The distrustful locals were a central theme amongst people Complex spoke to about their experience at the show. Even before the concert took place, Rogers natives who attended the concert described an air of skepticism from a city not accustomed to hosting rap shows.

“Seeing how it was the first rap show ever in this area, besides college parties, no one really knew what to expect,” says John Stark, a resident of Rogers who says he has attended at least 10 shows at the Walmart Arkansas Music Pavilion​. “I just don't think the adult generation in our area was ready for a show like that… you mean to tell me Jim Bob with a Confederate flag Facebook banner complaining on a local news link knows a Travis Scott song?”

As things started to heat up during his set, Scott invited fans to make one last push toward the pit if they wanted to get closer to the stage. Multiple people who spoke to Complex said he yelled at fans to take advantage of the opportunity and bypass security. “If you want to get to the pit this is your last chance,” said Scott. “Fill the pit. Security, let them through! Security, let them through!”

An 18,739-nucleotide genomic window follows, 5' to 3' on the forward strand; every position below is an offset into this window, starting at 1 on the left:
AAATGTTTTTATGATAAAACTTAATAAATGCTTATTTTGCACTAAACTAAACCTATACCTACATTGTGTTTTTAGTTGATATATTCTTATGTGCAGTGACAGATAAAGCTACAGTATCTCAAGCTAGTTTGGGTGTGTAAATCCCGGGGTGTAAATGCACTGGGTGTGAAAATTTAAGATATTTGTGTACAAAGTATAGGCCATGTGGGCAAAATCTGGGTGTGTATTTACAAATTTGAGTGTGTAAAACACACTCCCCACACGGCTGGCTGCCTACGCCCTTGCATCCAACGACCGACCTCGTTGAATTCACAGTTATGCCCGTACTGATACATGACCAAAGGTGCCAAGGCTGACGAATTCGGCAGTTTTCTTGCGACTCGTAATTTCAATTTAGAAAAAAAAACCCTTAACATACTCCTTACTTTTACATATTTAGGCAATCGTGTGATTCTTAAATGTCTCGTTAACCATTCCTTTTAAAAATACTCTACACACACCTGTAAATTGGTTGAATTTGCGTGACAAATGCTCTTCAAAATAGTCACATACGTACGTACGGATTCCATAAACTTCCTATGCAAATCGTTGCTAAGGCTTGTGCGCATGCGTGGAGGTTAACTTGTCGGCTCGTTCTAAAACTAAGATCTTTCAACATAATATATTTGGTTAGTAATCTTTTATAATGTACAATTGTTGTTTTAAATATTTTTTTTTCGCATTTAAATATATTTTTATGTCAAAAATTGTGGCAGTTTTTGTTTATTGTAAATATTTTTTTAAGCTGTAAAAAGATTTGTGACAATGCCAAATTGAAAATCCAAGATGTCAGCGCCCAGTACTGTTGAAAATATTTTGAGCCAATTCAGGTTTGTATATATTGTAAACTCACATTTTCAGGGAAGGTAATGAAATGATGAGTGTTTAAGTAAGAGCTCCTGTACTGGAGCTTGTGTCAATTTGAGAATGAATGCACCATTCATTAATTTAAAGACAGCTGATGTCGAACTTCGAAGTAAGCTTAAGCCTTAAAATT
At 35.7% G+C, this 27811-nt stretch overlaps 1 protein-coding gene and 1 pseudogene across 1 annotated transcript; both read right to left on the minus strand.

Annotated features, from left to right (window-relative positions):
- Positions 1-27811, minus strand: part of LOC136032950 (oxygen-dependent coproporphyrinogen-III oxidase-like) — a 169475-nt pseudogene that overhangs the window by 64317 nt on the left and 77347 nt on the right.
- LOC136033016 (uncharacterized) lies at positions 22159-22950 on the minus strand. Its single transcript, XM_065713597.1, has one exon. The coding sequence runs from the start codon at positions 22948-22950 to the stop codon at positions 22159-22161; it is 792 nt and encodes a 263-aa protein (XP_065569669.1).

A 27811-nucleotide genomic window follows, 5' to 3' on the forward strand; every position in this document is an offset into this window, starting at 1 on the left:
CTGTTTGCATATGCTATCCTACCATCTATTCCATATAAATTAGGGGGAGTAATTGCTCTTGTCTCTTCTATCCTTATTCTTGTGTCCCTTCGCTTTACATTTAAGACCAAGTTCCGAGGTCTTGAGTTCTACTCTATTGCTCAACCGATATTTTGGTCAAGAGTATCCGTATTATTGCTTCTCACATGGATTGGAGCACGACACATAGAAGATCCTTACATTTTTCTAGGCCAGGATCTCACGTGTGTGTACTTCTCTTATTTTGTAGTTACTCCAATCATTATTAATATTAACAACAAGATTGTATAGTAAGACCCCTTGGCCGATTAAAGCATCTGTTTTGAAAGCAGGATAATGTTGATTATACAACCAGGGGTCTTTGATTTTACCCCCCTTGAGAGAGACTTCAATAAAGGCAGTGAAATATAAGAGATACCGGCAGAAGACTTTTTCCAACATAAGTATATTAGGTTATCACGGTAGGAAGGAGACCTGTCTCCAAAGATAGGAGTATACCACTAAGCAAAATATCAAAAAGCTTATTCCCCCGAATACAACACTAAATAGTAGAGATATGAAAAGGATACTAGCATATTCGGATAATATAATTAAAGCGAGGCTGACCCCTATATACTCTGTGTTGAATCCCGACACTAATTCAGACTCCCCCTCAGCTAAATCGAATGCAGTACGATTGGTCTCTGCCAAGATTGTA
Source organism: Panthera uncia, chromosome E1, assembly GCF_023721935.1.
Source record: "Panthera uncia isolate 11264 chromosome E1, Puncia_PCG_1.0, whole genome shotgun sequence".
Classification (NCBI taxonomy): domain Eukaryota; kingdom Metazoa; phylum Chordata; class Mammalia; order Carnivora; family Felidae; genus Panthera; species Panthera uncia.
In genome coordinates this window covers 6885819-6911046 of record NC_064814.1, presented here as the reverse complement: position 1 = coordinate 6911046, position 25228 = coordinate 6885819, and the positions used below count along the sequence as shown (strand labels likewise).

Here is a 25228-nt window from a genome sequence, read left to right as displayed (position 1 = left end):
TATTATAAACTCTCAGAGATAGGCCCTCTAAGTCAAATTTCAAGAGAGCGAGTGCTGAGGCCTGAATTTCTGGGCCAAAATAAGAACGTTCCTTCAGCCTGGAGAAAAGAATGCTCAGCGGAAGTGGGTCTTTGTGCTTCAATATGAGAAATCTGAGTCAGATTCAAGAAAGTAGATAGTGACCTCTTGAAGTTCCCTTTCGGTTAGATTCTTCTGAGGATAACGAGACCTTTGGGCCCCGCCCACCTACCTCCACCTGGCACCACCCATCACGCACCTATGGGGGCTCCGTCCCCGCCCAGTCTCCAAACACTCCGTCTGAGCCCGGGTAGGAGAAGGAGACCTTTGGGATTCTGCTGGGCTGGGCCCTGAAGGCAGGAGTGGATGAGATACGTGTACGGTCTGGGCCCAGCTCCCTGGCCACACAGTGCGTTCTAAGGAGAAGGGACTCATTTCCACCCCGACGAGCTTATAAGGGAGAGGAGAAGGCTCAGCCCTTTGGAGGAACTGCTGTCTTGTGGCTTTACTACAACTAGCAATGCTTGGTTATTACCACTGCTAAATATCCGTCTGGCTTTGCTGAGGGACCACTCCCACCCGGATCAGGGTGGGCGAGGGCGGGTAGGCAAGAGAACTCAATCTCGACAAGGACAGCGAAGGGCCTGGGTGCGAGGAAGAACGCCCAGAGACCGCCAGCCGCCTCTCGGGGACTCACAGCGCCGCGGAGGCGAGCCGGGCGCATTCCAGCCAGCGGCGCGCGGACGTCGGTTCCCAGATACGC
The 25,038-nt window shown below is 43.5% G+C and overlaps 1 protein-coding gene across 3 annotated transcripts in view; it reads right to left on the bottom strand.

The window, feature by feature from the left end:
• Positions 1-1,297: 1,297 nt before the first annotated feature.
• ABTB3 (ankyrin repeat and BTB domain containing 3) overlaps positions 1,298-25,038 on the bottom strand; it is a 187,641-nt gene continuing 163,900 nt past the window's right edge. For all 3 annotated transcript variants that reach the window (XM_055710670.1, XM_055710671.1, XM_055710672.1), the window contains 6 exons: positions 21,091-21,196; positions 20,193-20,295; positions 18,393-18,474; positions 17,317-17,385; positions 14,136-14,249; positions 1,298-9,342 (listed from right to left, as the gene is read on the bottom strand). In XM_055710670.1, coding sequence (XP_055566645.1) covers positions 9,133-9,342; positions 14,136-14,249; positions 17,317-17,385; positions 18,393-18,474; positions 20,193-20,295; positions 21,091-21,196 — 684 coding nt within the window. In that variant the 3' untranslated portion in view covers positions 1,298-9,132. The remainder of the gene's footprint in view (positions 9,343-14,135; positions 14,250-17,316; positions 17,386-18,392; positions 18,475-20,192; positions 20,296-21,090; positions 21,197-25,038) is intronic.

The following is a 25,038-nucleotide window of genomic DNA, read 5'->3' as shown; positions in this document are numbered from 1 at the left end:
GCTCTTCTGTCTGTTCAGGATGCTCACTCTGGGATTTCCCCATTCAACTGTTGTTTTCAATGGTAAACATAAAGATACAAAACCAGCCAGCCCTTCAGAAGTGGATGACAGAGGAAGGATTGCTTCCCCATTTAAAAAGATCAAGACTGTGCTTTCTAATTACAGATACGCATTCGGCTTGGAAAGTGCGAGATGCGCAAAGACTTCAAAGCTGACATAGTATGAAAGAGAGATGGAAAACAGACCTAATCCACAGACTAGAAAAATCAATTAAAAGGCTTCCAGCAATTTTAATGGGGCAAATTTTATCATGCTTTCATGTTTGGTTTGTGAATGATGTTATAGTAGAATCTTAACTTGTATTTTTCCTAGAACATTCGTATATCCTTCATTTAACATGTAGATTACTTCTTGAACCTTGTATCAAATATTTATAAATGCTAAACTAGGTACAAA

Rogers PD would later confirm this version of events, citing Scott's bypass of security in their statement on his arrest.

“During the concert, [Scott] encouraged people to rush the stage and bypass the security protocols to ensure concert goer safety,” said Rogers PD. “During the rush to the stage several people were injured, including an employee from the security company hired to help monitor and control the crowd, and a member of the police department.